Causing a commotion
Tragic hero or irrational egotist, Mortada Mansour moved sports into a different sort of court
2005 saw the astounding rise and fall of Mortada Mansour. Love him or hate him, everything Mansour touches smacks of drama: in victory and defeat, he acted, for want of a better word, "passionately". His short temper and verbal abusiveness often forced rivals to take extreme measures; more often than not, Mansour has taken legal action against those who have gotten in his way.
The year began with Mansour running against Kamal Darwish for the presidency of the Zamalek Sporting Club. Long before ballot day, the bitter rivalry between the two candidates was played out on the airwaves and in the press: each hurled accusations against the other, highlighting financial irregularities as evidence of corruption and abuse of power. Mansour topped it off by publishing a big black book entitled Against Corruption -- stuffed with shocking stories about Darwish -- which he distributed amongst the club's members for free. In one of the most controversial presidential elections ever witnessed by the club, Darwish -- who had been president for nine years -- conceded defeat to his adversary Mansour. There was a difference of only 372 votes.
But the action didn't stop there. Three months later, Mansour was implicated in a major incident involving the club's security staff allegedly beating up another Mansour adversary: the club's vice president, Ismail Selim. Selim had been prevented from entering the club, apparently because he had objected -- two months earlier -- to the manner in which Mansour was running Zamalek. The board revoked his membership in his absence. Selim and his men retaliated by heading straight for Mansour's office. The resulting gangland-style fight, which seriously damaged the club's 90-year-old reputation, is currently being settled in court.
The bad blood between the president and his deputy was just an appetiser to the woes that soon engulfed Zamalek. Less than a month later, the venerable club yet again found itself in crisis. After Mansour verbally abused the president of the Egyptian Handball Federation (EHF), Zamalek's federation membership was cancelled. The EHF said Zamalek would only be allowed to return to the federation on condition that Mansour be removed from his position as club president. In response, Mansour -- somewhat outlandishly -- defied the ban and presented his own club with a trophy. The deadlock was finally resolved by Sports Minister Mamdouh El-Biltagui, who suspended the EHF's decision, and asked Mansour to apologise.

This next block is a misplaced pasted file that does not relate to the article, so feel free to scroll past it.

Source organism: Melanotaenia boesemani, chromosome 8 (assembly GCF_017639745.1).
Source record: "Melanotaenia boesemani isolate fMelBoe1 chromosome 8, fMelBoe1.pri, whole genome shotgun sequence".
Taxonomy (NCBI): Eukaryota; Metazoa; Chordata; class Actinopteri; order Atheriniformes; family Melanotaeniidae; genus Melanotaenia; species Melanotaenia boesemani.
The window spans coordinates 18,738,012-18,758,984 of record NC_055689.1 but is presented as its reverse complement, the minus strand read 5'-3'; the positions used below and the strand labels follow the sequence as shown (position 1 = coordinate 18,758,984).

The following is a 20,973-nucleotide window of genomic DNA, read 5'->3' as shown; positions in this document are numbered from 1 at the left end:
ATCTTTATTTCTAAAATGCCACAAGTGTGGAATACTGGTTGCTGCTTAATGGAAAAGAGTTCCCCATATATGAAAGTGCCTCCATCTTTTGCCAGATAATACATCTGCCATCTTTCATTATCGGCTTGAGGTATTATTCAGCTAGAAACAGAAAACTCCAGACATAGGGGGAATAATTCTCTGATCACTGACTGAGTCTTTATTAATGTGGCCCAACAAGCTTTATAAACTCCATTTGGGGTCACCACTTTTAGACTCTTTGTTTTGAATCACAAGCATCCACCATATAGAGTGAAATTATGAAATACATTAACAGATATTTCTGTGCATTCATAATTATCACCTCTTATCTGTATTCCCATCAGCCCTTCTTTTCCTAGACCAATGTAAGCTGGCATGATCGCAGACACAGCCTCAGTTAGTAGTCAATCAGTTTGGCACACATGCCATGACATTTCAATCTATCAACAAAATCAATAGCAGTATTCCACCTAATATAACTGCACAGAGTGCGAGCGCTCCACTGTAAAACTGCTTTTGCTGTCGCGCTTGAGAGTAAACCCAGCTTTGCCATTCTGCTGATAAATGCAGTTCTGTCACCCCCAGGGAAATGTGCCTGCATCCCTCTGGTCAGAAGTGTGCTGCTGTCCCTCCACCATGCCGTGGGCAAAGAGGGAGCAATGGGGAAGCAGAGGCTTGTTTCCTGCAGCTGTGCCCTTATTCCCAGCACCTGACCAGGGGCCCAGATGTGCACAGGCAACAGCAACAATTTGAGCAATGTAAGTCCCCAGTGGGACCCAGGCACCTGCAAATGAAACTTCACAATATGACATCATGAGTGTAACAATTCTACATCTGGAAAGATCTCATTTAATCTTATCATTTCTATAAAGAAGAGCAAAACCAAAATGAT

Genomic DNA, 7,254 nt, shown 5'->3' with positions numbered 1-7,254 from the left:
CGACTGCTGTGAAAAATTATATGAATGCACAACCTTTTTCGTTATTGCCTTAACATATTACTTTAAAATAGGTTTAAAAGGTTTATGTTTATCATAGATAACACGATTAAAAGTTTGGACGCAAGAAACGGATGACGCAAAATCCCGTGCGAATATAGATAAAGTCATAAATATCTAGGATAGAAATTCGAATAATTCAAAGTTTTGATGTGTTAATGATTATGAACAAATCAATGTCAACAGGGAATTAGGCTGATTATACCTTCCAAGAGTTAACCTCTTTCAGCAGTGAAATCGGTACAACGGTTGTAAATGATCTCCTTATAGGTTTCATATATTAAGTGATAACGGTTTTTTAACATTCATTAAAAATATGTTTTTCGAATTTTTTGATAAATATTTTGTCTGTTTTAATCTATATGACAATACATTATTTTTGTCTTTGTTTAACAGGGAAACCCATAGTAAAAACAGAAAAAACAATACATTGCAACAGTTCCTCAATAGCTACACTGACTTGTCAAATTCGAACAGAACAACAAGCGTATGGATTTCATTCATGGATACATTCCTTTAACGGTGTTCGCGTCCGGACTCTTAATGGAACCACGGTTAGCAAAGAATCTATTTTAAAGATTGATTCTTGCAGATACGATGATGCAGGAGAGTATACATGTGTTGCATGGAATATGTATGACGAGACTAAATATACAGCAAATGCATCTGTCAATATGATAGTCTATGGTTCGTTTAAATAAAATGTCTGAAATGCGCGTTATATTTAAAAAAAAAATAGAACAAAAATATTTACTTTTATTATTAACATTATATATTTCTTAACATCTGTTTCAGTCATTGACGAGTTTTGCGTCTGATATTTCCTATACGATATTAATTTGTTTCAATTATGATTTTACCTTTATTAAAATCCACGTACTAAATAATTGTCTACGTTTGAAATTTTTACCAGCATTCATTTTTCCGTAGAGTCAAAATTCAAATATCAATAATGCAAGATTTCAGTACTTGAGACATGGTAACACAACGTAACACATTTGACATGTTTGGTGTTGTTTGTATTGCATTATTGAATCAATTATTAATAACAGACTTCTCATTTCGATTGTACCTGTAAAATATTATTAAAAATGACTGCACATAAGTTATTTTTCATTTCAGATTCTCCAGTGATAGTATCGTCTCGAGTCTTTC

Needless to say, the club's soccer team was not exempt from the commotion. With Mansour's dictatorial style and irrational behaviour in full swing, he hired a coach, and then fired him at the beginning of the season. He hired another coach, attacked him verbally, and then fired him as well. In an unprecedented move, the team's captain -- a pretty decent player -- threw his captaincy badge on the ground and stormed off the pitch. It was all getting to be too much.
Following Zamalek's October loss to archrival Ahli, Mansour launched into a tirade against Ahli and its fans when his daughter was shot and injured by an unknown assailant.
After wreaking havoc on every field, Mansour -- who was also seeking re-election as an MP -- could only apologise profusely. In the parliamentary elections, many claimed that Ahli and Zamalek fans alike chose not to vote for him because of his volatile temperament and poor decision-making. Not surprisingly, he lost his seat.
To be fair, Mansour did manage to implement some positive changes. The club's facilities, including its lavatories, gardens, courts and gates -- previously in dismal condition -- were significantly improved. His financial dealings have always been above board, and millions are now sitting securely in the Zamalek Club safe, which had previously been pretty much empty.
In an attempt to repair some of the damage, the sports minister decided to dissolve the board, appointing another to run the club for a year. Mansour, unable to accept defeat, entered the club with almost 3000 members who carried him on their shoulders, chanting that he was still loved.
Hard-headed as usual, Mansour battled for what he perceived to be his right to head the club (albeit briefly), in complete disregard for the club itself and its long and fabled history. What he failed to realise is that, regardless of whether or not he is a victim of circumstance or bad publicity, the real loser was and remains Zamalek, and its diehard supporters.